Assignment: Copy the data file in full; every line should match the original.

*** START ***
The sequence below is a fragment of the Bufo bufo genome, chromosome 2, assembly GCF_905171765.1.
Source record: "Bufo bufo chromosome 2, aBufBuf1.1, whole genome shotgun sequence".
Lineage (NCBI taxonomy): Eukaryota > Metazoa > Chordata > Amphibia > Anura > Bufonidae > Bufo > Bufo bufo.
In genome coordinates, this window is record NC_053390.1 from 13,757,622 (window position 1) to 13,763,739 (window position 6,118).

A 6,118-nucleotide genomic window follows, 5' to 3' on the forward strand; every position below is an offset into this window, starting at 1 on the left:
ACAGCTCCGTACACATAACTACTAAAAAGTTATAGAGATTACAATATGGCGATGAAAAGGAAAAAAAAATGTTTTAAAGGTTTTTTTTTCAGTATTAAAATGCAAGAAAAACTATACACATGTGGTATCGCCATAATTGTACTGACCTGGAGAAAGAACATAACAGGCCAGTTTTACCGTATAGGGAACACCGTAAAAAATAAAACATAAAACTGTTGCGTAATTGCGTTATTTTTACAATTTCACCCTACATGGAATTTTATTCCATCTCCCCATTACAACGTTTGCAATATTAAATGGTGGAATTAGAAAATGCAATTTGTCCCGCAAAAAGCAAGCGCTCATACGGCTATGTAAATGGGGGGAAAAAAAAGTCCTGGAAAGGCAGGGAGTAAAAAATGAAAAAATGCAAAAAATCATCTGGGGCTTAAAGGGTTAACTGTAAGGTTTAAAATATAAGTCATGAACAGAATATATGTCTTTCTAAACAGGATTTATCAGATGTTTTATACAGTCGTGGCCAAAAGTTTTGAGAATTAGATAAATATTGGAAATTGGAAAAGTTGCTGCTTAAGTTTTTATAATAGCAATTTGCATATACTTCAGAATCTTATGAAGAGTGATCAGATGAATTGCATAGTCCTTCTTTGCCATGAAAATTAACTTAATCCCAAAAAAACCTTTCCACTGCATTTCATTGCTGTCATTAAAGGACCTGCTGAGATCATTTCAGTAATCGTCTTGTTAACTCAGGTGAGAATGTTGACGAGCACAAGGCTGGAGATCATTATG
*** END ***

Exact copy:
The sequence below is a fragment of the Bufo bufo genome, chromosome 2, assembly GCF_905171765.1.
Source record: "Bufo bufo chromosome 2, aBufBuf1.1, whole genome shotgun sequence".
Lineage (NCBI taxonomy): Eukaryota > Metazoa > Chordata > Amphibia > Anura > Bufonidae > Bufo > Bufo bufo.
In genome coordinates, this window is record NC_053390.1 from 13,757,622 (window position 1) to 13,763,739 (window position 6,118).

A 6,118-nucleotide genomic window follows, 5' to 3' on the forward strand; every position below is an offset into this window, starting at 1 on the left:
ACAGCTCCGTACACATAACTACTAAAAAGTTATAGAGATTACAATATGGCGATGAAAAGGAAAAAAAAATGTTTTAAAGGTTTTTTTTTCAGTATTAAAATGCAAGAAAAACTATACACATGTGGTATCGCCATAATTGTACTGACCTGGAGAAAGAACATAACAGGCCAGTTTTACCGTATAGGGAACACCGTAAAAAATAAAACATAAAACTGTTGCGTAATTGCGTTATTTTTACAATTTCACCCTACATGGAATTTTATTCCATCTCCCCATTACAACGTTTGCAATATTAAATGGTGGAATTAGAAAATGCAATTTGTCCCGCAAAAAGCAAGCGCTCATACGGCTATGTAAATGGGGGGAAAAAAAAGTCCTGGAAAGGCAGGGAGTAAAAAATGAAAAAATGCAAAAAATCATCTGGGGCTTAAAGGGTTAACTGTAAGGTTTAAAATATAAGTCATGAACAGAATATATGTCTTTCTAAACAGGATTTATCAGATGTTTTATACAGTCGTGGCCAAAAGTTTTGAGAATTAGATAAATATTGGAAATTGGAAAAGTTGCTGCTTAAGTTTTTATAATAGCAATTTGCATATACTTCAGAATCTTATGAAGAGTGATCAGATGAATTGCATAGTCCTTCTTTGCCATGAAAATTAACTTAATCCCAAAAAAACCTTTCCACTGCATTTCATTGCTGTCATTAAAGGACCTGCTGAGATCATTTCAGTAATCGTCTTGTTAACTCAGGTGAGAATGTTGACGAGCACAAGGCTGGAGATCATTATG